They did as they were told, and soon the excitement of the evening had waned, coaxing the other women to bed. Edna, however, found that she couldn't sleep. She had read the news stories, of course, about how some crooks were dressing up in costumes to disguise their identity. And how some police officers and good Samaritans were doing the same. There were even rumors that some had extra special powers, like being very fast, or super strong. But Edna had never thought about that in practical, theatrical terms before. This was a whole group of people who needed costumes. They needed specialized outfits that would not interfere with their crime-fighting or powers or whatever they had. And they had to look good.

This was perfect for her!

This was what she had always wanted to do! Not simple theatre designing, which many women and a few men did. But this! This was her chance to make a name for herself. To merge art and costume in a way that most theatre designers had only ever dreamed of! To be the only one! To have complete control over her own artistic vision! She could be the official costumer of the super heroes, and her name would be spread far and wide through the law enforcement and world saving communities.

This was her chance to bring her vision to the masses. And maybe to thank the man who had saved her.


He was her first customer, the one who had saved them. She had a great memory for bodies, and a wonderful eye for measurements. She made the designs from memory, in the red he seemed to prefer, and returned to the alley in the wee hours of the morning.

It wasn't long before her red-clad hero to come loping down the street. "It isn't safe out here, Miss," he declared, stopping in front of her.

"I know. But I have something for you." Edna declared. "You will follow me now."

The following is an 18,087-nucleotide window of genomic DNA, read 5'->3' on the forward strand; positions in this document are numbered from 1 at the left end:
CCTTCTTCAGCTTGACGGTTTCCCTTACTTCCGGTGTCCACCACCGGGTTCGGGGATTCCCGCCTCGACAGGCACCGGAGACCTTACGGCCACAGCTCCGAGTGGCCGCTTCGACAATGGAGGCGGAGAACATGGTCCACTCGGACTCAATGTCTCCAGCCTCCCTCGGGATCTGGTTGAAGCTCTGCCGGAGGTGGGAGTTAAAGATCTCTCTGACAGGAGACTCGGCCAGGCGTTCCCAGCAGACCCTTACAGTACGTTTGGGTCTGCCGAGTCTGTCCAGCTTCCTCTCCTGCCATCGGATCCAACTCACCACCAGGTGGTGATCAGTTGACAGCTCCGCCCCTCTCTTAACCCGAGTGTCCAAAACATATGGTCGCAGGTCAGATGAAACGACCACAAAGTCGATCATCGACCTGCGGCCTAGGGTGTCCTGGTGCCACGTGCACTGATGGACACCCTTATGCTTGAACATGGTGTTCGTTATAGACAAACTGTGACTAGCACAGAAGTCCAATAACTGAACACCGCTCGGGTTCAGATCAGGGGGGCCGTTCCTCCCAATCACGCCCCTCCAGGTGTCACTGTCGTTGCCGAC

She turned smartly on her heel and began to walk back to the theatre, expecting that he would follow. To her internal amusement, after a moment he did obediently fall into line. She hustled him back to the theatre, where she had set a mannequin onstage and dressed it in the new costume.

"You sit!" she pointed at the plush red chairs in the house as she hurried over to where the lights were. She threw the breaker and one of the large spotlights flicked on with a thunk. It illuminated the costume in a most fantastically dramatic way.

"What is that?" her hero asked after a moment.

Edna hustled back towards him. "That is your new costume. Far more fashionable than your current one. Also the mask has wider eyeholes, so you can see things coming from the side. And a cape. Capes are dramatic. They make a statement."

"I, I don't understand," he hesitated. "You made all this for me? Why?"

"You saved us the other night, darling," Edna reminded him. "And for that you will wear my first masterpiece! Now try it on! Go, go!"

Bemused, the masked man allowed her to pull him out of his seat and push him up onto the stage. "So, you just made this for me?" he managed to ask as she quickly changed him.

"Of course, darling! There's no need to thank me!"


That night, a more confident Red Apple left her little theatre. The next night The Greengrocer tentatively knocked on the stage door. He was followed the next night by The Nightstick, and then Street Justice.

And within a week the theatre was looking for a new costume designer, and an empire was born.